Often in my Thursday posts I write about locales that are far away. But sometimes I like to remind myself of the amazing places close to home. So for the month of December, I’ll be writing about the city where I live, Toronto, and some fun Christmas activities in the area.
Montgomery’s Inn is a local museum that was not only an inn, but also a bar, a farm and a homestead. Established in a rural area in 1830 by Thomas and Margaret Montgomery, it’s now a busy city intersection. From the kitchen through the bar and ballroom, the curator has compiled enough information to keep any history student fascinated. For example, tenants generally shared their room with strangers, and those rooms would have been unheated. The most popular drinks in the bar were beer and whiskey, but Montgomery also sold meals, cheese, crackers, tobacco and pipes. And according to the inn brochure, “chairs were occasionally broken” in the bar. Sounds like a lively place.
Although staff doesn’t decorate the inn itself (at the time, Christmas decorations weren’t in vogue), the tearoom is decorated. And the range of activities over the next month is unbelievable: Visitors to the inn can take part in gingerbread workshops or participate in an evening of singing 19th century carols. "A Christmas Carol" is being performed later this month. And if you want a more mobile activity, the Twelfth Night Dance Party on January 7 is not to be missed. (No chairs will be harmed in this activity.)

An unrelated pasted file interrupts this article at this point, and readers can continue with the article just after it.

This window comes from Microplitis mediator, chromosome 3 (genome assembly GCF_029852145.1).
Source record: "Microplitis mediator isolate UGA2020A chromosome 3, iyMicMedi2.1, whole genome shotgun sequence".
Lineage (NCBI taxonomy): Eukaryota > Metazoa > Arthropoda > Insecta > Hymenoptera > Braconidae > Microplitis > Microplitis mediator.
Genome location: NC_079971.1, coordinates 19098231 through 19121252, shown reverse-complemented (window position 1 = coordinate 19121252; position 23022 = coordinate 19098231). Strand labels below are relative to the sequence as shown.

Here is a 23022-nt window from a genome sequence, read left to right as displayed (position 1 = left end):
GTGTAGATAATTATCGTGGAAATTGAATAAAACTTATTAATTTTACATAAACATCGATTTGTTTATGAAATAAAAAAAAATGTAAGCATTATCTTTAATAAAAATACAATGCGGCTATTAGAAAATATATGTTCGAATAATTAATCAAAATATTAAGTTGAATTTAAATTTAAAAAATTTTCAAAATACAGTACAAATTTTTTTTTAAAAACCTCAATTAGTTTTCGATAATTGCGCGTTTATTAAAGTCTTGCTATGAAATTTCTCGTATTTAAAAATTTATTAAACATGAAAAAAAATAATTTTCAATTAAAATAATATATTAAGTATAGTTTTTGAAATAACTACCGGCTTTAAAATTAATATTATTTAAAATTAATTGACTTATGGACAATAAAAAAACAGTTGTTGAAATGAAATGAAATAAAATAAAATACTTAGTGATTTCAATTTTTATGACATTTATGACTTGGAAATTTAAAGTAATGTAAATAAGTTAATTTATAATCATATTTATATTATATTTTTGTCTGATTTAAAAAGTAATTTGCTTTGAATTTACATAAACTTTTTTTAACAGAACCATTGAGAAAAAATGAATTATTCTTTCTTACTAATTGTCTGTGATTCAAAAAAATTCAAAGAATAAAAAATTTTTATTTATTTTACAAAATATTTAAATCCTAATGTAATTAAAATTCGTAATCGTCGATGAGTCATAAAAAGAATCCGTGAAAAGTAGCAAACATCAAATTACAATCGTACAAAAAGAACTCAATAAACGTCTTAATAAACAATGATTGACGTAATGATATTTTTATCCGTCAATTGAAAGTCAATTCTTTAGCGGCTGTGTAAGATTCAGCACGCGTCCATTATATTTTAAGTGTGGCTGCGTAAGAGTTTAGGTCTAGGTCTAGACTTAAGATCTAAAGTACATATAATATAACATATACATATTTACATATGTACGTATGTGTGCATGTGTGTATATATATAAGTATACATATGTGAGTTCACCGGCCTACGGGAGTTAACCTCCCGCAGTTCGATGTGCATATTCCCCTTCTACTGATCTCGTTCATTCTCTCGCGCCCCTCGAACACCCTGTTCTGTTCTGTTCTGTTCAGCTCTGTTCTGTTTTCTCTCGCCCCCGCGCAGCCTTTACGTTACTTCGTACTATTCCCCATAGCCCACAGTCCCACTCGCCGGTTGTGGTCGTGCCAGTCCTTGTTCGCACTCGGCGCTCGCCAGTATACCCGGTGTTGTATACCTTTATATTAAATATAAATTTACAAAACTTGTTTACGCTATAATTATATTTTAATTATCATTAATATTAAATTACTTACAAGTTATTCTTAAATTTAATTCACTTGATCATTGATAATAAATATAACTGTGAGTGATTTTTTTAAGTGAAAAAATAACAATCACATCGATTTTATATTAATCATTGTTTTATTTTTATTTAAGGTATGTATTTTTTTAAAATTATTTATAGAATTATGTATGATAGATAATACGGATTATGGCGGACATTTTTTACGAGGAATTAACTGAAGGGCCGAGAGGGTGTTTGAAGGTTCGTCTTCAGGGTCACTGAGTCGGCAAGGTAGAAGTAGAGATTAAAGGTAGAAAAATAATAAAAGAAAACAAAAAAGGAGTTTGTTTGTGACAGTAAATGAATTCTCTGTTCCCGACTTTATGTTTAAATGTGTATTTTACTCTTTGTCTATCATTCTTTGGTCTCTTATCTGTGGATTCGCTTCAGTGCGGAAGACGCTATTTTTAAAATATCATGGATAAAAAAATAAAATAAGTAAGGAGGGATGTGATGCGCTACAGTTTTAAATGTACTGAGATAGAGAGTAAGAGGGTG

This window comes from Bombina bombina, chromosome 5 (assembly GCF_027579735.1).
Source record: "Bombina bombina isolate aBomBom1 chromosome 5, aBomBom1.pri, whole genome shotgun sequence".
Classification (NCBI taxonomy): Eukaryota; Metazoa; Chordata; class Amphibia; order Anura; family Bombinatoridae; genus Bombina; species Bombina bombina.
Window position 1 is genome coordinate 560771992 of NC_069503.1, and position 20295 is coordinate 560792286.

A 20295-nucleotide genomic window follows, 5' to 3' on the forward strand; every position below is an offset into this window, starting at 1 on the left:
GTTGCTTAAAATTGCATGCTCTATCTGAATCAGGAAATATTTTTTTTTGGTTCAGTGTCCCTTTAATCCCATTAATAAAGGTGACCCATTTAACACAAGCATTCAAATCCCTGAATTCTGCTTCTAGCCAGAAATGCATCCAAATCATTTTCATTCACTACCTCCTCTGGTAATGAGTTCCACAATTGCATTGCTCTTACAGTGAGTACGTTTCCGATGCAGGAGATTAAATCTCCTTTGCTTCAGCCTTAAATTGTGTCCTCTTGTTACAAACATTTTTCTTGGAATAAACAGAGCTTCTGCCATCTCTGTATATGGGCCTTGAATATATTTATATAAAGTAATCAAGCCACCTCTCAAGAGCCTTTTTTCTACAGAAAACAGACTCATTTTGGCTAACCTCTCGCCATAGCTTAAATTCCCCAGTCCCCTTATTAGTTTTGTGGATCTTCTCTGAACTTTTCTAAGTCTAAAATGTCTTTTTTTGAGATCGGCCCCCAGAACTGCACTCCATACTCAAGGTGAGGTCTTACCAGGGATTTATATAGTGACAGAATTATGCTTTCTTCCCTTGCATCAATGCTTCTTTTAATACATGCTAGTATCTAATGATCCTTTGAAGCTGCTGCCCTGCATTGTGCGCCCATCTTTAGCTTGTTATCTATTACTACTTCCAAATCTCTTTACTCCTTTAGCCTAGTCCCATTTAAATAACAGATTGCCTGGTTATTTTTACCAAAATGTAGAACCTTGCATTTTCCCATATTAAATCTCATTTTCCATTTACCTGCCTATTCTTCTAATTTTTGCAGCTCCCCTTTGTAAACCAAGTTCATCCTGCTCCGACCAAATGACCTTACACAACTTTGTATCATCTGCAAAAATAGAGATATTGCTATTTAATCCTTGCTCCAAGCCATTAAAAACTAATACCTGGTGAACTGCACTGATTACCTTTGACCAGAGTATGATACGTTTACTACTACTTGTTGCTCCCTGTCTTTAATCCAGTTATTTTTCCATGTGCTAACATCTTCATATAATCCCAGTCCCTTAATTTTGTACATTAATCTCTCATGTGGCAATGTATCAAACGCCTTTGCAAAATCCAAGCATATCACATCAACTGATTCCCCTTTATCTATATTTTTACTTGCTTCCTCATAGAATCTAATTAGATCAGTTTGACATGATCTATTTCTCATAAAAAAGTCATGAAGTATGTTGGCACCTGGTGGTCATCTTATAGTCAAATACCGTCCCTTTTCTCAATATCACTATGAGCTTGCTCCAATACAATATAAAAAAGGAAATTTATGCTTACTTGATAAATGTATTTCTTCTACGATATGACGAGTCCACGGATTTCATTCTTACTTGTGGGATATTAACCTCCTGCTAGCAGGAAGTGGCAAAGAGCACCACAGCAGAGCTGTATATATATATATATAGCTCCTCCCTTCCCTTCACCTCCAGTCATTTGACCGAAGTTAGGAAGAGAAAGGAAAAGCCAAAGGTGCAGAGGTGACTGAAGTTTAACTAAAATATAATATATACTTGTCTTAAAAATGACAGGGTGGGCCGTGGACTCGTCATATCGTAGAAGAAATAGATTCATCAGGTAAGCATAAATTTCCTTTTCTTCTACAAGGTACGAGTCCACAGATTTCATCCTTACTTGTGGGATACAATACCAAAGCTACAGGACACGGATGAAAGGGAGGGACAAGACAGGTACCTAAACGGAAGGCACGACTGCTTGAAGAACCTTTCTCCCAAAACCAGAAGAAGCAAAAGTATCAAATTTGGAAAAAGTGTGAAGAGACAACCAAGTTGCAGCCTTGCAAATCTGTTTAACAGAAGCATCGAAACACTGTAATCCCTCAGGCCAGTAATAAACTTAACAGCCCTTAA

Montgomery’s Inn has been targeted for possible closure by the city to save funds. In addition to being a great landmark (and possibly the best place ever to attend a Twelfth Night Dance Party), it’s a true part of the community. We have friends who rent the dining area every year to host a community potluck and when we go we’re reminded of how fortunate we are to live in a city that celebrates its history. Let’s hope this history isn’t forgotten, and Montgomery’s Inn is saved.